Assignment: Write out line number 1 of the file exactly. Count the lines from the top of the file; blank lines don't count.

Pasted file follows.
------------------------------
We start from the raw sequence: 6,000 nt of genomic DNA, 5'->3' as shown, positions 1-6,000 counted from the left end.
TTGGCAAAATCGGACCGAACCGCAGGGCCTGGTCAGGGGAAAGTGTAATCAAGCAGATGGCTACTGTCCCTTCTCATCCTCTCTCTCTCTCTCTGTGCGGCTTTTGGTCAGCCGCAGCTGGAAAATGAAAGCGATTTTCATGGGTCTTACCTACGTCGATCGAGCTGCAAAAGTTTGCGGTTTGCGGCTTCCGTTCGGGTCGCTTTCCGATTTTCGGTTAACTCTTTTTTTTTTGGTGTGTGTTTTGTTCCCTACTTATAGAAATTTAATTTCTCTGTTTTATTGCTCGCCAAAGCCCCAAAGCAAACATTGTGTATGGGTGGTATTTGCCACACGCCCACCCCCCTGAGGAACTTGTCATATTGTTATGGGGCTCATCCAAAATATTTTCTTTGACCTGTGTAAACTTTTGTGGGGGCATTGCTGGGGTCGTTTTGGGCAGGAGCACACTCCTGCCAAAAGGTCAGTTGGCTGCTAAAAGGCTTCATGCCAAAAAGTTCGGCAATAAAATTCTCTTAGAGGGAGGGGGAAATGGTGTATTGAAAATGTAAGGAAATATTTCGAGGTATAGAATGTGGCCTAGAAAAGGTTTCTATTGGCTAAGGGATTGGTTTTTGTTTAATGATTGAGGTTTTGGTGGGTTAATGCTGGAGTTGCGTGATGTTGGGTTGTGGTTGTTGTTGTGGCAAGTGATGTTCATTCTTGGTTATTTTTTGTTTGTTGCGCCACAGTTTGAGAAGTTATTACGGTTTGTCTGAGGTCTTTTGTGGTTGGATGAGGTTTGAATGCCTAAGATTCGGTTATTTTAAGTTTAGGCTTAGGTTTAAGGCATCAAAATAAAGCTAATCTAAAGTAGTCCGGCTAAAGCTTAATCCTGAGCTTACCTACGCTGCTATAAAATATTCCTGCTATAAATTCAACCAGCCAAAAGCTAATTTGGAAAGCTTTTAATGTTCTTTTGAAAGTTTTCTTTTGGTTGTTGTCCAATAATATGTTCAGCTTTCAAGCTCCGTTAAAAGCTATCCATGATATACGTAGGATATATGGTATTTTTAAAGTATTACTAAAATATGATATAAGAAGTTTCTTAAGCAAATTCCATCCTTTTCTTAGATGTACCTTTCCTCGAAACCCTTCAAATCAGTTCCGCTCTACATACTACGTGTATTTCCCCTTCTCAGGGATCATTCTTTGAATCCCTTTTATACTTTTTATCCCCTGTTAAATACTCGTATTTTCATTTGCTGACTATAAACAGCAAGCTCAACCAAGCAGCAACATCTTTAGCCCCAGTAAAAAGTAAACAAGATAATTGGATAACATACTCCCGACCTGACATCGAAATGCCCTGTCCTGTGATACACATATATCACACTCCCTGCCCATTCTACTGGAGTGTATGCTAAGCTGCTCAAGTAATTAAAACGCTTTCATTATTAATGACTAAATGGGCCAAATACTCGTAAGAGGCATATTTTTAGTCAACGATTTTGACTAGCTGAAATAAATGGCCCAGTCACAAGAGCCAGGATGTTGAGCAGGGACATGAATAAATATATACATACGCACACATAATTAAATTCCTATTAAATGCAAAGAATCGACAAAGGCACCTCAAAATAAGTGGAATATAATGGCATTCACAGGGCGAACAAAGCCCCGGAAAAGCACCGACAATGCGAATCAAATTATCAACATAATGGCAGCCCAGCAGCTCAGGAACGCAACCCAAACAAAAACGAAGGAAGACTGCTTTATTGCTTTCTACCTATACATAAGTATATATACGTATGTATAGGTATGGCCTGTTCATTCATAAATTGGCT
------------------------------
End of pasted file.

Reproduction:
We start from the raw sequence: 6,000 nt of genomic DNA, 5'->3' as shown, positions 1-6,000 counted from the left end.